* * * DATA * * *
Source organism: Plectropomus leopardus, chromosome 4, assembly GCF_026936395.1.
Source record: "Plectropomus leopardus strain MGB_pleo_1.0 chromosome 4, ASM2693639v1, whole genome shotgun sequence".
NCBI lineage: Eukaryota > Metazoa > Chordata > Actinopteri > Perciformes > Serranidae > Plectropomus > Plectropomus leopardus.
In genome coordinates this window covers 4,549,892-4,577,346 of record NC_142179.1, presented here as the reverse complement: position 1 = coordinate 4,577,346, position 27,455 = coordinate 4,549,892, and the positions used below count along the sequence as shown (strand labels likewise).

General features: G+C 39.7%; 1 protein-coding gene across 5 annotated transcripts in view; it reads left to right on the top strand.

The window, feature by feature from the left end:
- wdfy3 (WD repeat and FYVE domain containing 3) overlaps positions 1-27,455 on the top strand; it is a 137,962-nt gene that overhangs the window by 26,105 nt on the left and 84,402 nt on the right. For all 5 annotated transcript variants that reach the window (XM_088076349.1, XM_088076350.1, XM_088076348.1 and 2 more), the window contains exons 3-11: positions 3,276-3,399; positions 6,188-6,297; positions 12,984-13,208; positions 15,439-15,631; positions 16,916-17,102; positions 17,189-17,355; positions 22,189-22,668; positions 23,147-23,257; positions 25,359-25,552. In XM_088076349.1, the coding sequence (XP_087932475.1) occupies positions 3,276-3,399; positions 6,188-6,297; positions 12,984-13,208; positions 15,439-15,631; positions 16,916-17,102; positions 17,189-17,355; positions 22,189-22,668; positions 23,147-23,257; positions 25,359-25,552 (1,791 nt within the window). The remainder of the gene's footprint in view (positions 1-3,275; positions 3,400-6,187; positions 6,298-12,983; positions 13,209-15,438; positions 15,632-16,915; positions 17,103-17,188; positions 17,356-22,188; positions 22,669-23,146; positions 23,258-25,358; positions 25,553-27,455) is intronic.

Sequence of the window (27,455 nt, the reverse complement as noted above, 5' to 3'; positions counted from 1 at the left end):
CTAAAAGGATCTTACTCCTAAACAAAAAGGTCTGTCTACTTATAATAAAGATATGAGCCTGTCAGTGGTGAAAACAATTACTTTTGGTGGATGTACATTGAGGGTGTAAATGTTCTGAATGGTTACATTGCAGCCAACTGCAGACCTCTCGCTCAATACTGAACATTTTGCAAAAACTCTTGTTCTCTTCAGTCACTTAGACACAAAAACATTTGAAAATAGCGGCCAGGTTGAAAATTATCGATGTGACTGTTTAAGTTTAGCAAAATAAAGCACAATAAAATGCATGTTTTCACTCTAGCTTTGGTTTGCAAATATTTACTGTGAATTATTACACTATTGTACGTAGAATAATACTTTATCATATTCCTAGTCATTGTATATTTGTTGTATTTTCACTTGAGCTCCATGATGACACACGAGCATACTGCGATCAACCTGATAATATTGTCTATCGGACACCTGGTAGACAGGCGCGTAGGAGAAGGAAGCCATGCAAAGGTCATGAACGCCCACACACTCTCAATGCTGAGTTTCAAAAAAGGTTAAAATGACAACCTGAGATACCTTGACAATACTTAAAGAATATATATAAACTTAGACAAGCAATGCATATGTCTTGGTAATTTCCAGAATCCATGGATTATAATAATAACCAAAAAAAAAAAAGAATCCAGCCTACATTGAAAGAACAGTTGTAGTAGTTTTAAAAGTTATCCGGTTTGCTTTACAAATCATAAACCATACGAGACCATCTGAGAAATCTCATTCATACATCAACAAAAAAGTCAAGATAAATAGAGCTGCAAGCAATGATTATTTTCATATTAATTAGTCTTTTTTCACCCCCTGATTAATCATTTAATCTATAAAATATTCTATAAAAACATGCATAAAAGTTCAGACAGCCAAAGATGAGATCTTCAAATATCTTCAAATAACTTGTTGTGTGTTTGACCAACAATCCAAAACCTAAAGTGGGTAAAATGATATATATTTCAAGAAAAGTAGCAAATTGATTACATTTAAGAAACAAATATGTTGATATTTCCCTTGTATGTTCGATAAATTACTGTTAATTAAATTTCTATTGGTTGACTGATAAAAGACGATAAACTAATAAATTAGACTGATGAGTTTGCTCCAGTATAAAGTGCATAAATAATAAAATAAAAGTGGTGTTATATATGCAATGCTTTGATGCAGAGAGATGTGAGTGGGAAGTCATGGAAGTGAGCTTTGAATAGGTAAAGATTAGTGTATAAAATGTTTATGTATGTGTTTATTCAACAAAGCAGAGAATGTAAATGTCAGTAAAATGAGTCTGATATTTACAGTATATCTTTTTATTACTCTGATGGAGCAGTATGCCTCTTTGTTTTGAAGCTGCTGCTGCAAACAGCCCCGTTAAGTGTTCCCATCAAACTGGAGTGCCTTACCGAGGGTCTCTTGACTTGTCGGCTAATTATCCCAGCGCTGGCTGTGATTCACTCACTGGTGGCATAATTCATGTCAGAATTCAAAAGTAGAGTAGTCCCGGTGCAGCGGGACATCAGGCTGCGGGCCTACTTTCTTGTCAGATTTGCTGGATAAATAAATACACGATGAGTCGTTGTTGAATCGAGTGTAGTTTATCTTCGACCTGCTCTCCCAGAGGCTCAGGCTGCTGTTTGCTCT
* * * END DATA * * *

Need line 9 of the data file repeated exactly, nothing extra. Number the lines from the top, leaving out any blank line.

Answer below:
CTAAAAGGATCTTACTCCTAAACAAAAAGGTCTGTCTACTTATAATAAAGATATGAGCCTGTCAGTGGTGAAAACAATTACTTTTGGTGGATGTACATTGAGGGTGTAAATGTTCTGAATGGTTACATTGCAGCCAACTGCAGACCTCTCGCTCAATACTGAACATTTTGCAAAAACTCTTGTTCTCTTCAGTCACTTAGACACAAAAACATTTGAAAATAGCGGCCAGGTTGAAAATTATCGATGTGACTGTTTAAGTTTAGCAAAATAAAGCACAATAAAATGCATGTTTTCACTCTAGCTTTGGTTTGCAAATATTTACTGTGAATTATTACACTATTGTACGTAGAATAATACTTTATCATATTCCTAGTCATTGTATATTTGTTGTATTTTCACTTGAGCTCCATGATGACACACGAGCATACTGCGATCAACCTGATAATATTGTCTATCGGACACCTGGTAGACAGGCGCGTAGGAGAAGGAAGCCATGCAAAGGTCATGAACGCCCACACACTCTCAATGCTGAGTTTCAAAAAAGGTTAAAATGACAACCTGAGATACCTTGACAATACTTAAAGAATATATATAAACTTAGACAAGCAATGCATATGTCTTGGTAATTTCCAGAATCCATGGATTATAATAATAACCAAAAAAAAAAAAGAATCCAGCCTACATTGAAAGAACAGTTGTAGTAGTTTTAAAAGTTATCCGGTTTGCTTTACAAATCATAAACCATACGAGACCATCTGAGAAATCTCATTCATACATCAACAAAAAAGTCAAGATAAATAGAGCTGCAAGCAATGATTATTTTCATATTAATTAGTCTTTTTTCACCCCCTGATTAATCATTTAATCTATAAAATATTCTATAAAAACATGCATAAAAGTTCAGACAGCCAAAGATGAGATCTTCAAATATCTTCAAATAACTTGTTGTGTGTTTGACCAACAATCCAAAACCTAAAGTGGGTAAAATGATATATATTTCAAGAAAAGTAGCAAATTGATTACATTTAAGAAACAAATATGTTGATATTTCCCTTGTATGTTCGATAAATTACTGTTAATTAAATTTCTATTGGTTGACTGATAAAAGACGATAAACTAATAAATTAGACTGATGAGTTTGCTCCAGTATAAAGTGCATAAATAATAAAATAAAAGTGGTGTTATATATGCAATGCTTTGATGCAGAGAGATGTGAGTGGGAAGTCATGGAAGTGAGCTTTGAATAGGTAAAGATTAGTGTATAAAATGTTTATGTATGTGTTTATTCAACAAAGCAGAGAATGTAAATGTCAGTAAAATGAGTCTGATATTTACAGTATATCTTTTTATTACTCTGATGGAGCAGTATGCCTCTTTGTTTTGAAGCTGCTGCTGCAAACAGCCCCGTTAAGTGTTCCCATCAAACTGGAGTGCCTTACCGAGGGTCTCTTGACTTGTCGGCTAATTATCCCAGCGCTGGCTGTGATTCACTCACTGGTGGCATAATTCATGTCAGAATTCAAAAGTAGAGTAGTCCCGGTGCAGCGGGACATCAGGCTGCGGGCCTACTTTCTTGTCAGATTTGCTGGATAAATAAATACACGATGAGTCGTTGTTGAATCGAGTGTAGTTTATCTTCGACCTGCTCTCCCAGAGGCTCAGGCTGCTGTTTGCTCT